‘We learn from this, that the greater one’s recognition of his importance - that he is the son of Hashem - the greater will be the care he takes to live up to the honor it entails - and, as a result, all his actions will be worthy and proper.

‘The gemara (Brachot 28:) relates that, on his death-bed, Rabbi Yochanan ben Zakkai, adjured his disciples,: ‘your fear of heaven should be on you, just as is your fear of flesh and blood’.

‘This enigmatic request’ explains Rav Kotler, ‘was, that when a man wishes to commit an action of a doubtful nature, his first concern is that no-one should see his action.

‘He does not consider himself as ‘one who needs to be taken into account’, and thereby should not transgress!

‘If! however, he will see that he, himself, is a son of Hashem, he will surely desist from the improper action - for, in truth, the main reason why he would even consider the improper action, is that he is ‘not a person’ in his own eyes, and therefore, if no one else is present, he feels that ‘no-one is there!

‘Thus, the greatest cause of proper conduct, is the recognitiin of one’s importance - that we are truly ‘children of Hashem’’.

The Netivot Shalom concludes:’The matter of you being ‘children of Hashem’, is the foundation of foundations and the principle of principles, to believe that we are His sons in all circumstances; further, ‘you are children’ is written in the plural, and the holy tomes teach that only when individuals are united and connected, are they called ‘the children of Hashem’ - whereas the individual is not called ‘a son’.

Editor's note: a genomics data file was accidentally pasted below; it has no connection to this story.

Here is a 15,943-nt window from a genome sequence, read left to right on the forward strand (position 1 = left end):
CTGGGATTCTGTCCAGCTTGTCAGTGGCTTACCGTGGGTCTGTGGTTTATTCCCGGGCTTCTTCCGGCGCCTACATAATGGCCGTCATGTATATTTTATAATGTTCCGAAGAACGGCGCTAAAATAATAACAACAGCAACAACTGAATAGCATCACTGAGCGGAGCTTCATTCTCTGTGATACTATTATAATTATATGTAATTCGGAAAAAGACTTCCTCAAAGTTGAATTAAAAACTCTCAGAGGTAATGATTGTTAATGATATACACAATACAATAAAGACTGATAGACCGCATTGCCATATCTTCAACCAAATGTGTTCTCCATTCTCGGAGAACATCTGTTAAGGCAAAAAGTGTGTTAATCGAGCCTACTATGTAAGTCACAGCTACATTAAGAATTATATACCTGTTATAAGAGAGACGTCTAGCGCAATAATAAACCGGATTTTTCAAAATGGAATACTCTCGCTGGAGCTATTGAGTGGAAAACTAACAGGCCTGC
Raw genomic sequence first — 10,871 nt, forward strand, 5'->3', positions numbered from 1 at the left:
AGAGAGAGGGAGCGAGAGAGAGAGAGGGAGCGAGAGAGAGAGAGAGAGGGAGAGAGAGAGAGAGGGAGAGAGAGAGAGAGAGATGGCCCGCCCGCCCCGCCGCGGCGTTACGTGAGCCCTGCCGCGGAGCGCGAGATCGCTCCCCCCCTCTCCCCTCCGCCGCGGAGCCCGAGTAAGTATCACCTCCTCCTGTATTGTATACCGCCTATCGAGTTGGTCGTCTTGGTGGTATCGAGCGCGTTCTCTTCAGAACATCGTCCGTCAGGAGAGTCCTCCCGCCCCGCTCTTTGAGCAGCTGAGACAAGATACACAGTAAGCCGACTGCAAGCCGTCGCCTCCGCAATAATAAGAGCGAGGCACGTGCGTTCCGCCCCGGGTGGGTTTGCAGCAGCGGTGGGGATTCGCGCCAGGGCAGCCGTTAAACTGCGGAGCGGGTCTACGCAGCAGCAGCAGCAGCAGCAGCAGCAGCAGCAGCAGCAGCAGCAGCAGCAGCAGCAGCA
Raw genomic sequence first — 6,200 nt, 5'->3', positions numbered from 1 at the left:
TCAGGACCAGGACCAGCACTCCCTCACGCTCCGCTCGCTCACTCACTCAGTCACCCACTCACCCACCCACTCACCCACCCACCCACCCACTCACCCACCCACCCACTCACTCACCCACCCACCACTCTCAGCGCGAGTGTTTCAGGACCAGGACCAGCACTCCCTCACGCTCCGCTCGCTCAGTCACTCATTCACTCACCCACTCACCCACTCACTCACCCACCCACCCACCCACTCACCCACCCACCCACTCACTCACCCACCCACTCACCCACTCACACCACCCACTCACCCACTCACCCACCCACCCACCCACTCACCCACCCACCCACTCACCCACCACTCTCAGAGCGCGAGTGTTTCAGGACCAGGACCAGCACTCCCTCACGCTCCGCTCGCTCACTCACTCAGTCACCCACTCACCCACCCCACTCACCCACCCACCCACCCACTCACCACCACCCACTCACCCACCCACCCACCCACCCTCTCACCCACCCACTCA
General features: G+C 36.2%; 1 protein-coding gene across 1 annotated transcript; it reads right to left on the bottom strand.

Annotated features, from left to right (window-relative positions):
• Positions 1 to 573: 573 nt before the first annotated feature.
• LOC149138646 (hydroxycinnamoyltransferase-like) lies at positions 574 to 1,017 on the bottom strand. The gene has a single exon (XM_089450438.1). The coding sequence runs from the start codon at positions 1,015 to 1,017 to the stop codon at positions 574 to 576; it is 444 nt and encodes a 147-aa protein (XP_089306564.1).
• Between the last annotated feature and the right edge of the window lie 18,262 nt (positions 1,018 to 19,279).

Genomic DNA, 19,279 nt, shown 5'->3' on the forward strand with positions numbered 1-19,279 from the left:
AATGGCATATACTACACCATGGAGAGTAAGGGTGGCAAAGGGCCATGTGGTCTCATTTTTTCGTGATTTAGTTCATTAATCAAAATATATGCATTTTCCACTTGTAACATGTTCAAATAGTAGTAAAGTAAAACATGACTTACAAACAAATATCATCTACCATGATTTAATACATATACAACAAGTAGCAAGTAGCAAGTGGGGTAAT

‘Similarly, Hashem does not relate to an individual as ‘a father’, only to the many who are united and bound together - in the words of the supplication:’ Bless us, our Father, all of us as one, with the shining countenance of Your face’ : the title of ‘father’ is only when we are all ‘as one’’.

Indeed, our Sages (Yebamot 13: 2), have derived a related, second teaching from the prohibition, in our passuk, based on the words לא תתגודדו: that, as well as meaning ‘not cut yourselves’, it also means לא תעשו אגודות: do not form separate units - from the word גדוד - as this is clearly לא נאה: not ‘nice’, in Rashi’s words, for the children of One heavenly father.

Rav David Sperber adds: ‘Not separating into divisions’, is a pre-condition to being ‘children of Hashem, as we find that the title ‘children’ is only said about the many; and if they are divided, they do not merit that title.’

The S’fat Emet similarly states:’To attain the status of being called ‘children of Hashem’, is only when the people are not divided, this being the plain meaning of לא תתגודדו; and the two are dependent one on the other, as only by there being no divisions, do the people merit to be called ‘children’’.

A parting insight from the Ktav Sofer:’We find that, even when they transgress, Bnei Israel are still called ‘sons’, by Hashem; however, if they are divided, Hashem is quick to extract punishment.

‘Like any loving father, Hashem is less concerned at offences against Him - and ‘foregoes’ His honor - then for offences by his children against one another - the honor of his children is of greater concern to Him, and he is quick to impose punishment, whilst at the same time ‘forebearing’ offences against His honor.’

לרפואת נועם עליזה בת זהבה רבקה ונחום אלימלך רפאל בן זהבה רבקה, בתוך שאר חולי עמנו.